And according to Freeman, it nearly did in his case.

He told chamber members that approximately 70 percent of those diagnosed with this condition ultimately die.

The bulk of those who do survive — they do so with little brain activity, Freeman added.

Freeman’s head continued to swell, and he said that he spent three days with a 106-degree temperature.

“Literally, I was on my deathbed,” Freeman said to chamber members. “But God was not through with my life.”

There was light at the end of this tunnel — but Freeman would never see it. “(The doctors) saved my life — but I would not see the light of day again,” he said.

Freeman said that he ended up being the second person in the world to have the illness only take away the eyesight.

In roughly 48 hours, Freeman said he went from 20-20 vision to complete blindness — then spent 17 days recuperating at UK Medical Center.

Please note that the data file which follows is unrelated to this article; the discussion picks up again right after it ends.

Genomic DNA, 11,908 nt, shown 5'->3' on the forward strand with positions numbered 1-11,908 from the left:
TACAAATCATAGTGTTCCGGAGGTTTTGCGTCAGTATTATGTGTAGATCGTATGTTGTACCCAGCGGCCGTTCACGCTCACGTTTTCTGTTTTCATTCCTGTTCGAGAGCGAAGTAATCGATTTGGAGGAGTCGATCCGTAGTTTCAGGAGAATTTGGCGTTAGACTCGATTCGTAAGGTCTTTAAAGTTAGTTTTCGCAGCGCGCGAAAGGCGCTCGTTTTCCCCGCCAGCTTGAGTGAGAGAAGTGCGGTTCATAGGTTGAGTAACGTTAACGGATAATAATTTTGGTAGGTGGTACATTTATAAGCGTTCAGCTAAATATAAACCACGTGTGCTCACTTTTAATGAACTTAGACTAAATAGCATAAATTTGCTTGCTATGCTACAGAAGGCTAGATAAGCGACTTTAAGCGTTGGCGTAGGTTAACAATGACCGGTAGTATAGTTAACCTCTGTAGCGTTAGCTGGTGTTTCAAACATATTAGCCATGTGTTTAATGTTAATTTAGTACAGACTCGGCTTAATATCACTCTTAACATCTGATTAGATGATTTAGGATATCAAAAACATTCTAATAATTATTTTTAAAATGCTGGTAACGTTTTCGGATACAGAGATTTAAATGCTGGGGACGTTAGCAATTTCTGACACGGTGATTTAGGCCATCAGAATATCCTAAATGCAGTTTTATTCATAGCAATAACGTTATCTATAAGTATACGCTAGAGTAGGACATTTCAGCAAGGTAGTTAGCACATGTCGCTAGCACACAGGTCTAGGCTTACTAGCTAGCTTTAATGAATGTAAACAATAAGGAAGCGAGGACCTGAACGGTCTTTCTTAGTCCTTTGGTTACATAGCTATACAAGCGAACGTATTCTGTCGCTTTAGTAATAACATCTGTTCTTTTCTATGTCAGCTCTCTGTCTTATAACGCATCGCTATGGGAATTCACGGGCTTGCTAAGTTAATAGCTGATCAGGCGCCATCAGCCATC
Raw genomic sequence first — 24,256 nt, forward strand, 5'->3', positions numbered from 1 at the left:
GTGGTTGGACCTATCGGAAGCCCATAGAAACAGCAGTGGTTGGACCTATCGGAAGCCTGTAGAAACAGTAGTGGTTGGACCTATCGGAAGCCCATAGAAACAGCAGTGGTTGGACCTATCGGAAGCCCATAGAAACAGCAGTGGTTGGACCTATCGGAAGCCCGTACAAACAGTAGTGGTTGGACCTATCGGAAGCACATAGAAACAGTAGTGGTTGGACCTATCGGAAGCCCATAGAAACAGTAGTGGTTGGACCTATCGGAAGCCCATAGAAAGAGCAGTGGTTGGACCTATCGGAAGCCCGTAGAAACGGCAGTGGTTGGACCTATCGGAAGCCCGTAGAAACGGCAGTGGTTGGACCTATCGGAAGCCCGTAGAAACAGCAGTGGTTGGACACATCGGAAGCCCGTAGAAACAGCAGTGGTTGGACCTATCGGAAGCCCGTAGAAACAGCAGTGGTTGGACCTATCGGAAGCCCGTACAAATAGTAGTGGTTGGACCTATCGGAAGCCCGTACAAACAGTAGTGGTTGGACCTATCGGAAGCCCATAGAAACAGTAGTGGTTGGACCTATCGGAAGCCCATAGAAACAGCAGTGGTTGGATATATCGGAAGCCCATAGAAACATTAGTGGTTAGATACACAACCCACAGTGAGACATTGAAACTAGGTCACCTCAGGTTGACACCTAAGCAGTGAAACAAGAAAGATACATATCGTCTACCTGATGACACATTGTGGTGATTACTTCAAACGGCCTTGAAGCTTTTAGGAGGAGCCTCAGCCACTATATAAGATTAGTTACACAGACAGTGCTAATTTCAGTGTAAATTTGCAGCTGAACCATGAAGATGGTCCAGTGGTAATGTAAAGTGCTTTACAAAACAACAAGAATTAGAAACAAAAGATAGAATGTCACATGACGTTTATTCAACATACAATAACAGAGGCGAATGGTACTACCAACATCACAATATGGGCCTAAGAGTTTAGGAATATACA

“Those 17 days changed everything about me,” Freeman said. “It changed everything about how I lived my life — I didn’t know what to do — I didn’t know what to think — and I didn’t know how to act.”

His family had been given some direction in finding help to cope with Freeman’s new life challenge — so a phone call was made to the Kentucky School for the Blind.

And one of the first things told to his mother, according to Freeman, was that she no longer had a son.

“She said that I would have to live life in a dark, dark world,” he said, adding that part of that included his mother no longer being a part of his life. “(My mother) would no longer have a son.”